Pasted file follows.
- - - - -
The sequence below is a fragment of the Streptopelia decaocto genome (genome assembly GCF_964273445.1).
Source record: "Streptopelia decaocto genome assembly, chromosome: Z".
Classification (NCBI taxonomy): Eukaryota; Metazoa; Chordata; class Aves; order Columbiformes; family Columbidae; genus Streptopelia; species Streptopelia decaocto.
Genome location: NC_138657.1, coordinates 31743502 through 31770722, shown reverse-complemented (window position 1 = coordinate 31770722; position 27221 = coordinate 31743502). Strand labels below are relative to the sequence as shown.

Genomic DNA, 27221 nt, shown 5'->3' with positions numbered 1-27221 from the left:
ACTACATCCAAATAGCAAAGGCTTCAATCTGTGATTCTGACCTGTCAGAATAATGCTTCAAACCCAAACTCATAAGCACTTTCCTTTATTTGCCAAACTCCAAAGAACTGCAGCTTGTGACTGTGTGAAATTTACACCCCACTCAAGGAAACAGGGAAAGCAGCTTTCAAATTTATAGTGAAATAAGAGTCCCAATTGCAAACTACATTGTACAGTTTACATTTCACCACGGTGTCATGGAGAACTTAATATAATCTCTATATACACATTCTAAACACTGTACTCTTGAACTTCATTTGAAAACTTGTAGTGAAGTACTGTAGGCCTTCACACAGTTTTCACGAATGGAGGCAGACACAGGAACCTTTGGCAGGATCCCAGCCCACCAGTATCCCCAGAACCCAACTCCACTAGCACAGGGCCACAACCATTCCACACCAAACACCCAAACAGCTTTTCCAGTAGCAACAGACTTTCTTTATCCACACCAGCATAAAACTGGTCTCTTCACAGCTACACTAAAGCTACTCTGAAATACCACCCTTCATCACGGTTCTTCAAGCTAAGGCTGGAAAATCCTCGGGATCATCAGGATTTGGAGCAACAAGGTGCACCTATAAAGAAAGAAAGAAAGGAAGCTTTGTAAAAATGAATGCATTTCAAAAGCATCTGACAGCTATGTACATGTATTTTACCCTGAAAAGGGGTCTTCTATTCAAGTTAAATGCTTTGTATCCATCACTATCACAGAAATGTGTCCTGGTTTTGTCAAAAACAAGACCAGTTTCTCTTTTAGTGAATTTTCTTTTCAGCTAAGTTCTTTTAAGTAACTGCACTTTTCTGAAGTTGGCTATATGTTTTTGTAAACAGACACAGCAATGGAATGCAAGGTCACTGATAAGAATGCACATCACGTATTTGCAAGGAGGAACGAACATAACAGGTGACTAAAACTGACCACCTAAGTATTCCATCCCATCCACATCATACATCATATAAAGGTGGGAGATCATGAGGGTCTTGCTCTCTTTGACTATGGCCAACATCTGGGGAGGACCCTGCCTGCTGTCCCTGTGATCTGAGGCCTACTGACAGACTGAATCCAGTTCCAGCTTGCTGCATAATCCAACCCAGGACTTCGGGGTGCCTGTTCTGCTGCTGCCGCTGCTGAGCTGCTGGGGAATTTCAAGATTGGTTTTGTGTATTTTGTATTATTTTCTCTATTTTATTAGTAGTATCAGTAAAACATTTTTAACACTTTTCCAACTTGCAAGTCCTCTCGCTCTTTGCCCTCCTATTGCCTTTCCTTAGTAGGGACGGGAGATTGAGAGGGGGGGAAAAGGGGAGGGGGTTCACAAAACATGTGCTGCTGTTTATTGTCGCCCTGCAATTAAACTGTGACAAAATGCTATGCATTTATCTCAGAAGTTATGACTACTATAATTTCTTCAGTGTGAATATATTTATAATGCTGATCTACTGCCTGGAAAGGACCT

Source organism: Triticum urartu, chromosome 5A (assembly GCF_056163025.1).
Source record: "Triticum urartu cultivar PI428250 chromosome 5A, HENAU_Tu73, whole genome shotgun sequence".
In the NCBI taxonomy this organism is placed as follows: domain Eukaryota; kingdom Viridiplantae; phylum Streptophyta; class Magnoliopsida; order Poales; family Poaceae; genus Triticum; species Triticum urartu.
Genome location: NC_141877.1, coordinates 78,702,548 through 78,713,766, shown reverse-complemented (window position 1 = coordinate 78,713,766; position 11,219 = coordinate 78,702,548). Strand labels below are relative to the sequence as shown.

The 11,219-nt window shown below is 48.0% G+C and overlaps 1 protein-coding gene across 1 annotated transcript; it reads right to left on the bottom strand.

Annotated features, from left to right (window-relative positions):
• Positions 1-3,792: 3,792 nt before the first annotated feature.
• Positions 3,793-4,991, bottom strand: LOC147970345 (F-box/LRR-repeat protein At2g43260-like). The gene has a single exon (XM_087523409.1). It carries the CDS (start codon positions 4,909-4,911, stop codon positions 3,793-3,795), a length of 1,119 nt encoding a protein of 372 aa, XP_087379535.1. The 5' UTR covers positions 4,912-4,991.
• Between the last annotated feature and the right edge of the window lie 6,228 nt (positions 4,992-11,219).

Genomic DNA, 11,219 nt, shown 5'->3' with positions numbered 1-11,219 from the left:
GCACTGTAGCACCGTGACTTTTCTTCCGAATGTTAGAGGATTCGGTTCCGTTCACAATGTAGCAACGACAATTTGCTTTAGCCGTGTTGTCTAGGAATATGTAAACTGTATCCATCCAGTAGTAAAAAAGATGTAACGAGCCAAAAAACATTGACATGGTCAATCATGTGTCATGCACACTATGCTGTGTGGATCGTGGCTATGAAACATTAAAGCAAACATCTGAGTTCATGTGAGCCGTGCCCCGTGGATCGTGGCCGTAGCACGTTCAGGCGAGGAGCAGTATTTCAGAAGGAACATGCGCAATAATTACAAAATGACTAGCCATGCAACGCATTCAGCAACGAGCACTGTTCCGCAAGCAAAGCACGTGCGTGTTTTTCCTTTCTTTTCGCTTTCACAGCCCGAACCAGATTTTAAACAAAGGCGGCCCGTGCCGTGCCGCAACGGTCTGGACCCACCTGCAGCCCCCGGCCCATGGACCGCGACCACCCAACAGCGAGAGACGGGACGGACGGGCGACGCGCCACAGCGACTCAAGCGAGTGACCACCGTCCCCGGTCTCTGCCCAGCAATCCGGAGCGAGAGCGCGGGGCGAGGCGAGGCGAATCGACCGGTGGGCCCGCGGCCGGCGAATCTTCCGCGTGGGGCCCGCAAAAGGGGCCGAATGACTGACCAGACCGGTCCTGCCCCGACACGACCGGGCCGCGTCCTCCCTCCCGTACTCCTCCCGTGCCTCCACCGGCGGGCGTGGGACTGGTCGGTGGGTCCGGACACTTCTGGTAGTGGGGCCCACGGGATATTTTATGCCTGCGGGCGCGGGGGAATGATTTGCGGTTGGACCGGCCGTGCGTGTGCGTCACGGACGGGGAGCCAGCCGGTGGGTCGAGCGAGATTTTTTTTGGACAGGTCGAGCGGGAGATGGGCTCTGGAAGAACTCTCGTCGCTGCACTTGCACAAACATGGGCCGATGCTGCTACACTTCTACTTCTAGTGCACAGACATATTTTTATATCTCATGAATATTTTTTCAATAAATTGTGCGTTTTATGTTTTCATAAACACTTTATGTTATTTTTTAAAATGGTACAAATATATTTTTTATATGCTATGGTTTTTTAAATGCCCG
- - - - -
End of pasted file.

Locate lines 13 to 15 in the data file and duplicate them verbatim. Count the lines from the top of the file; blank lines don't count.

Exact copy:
• Positions 1-3,792: 3,792 nt before the first annotated feature.
• Positions 3,793-4,991, bottom strand: LOC147970345 (F-box/LRR-repeat protein At2g43260-like). The gene has a single exon (XM_087523409.1). It carries the CDS (start codon positions 4,909-4,911, stop codon positions 3,793-3,795), a length of 1,119 nt encoding a protein of 372 aa, XP_087379535.1. The 5' UTR covers positions 4,912-4,991.
• Between the last annotated feature and the right edge of the window lie 6,228 nt (positions 4,992-11,219).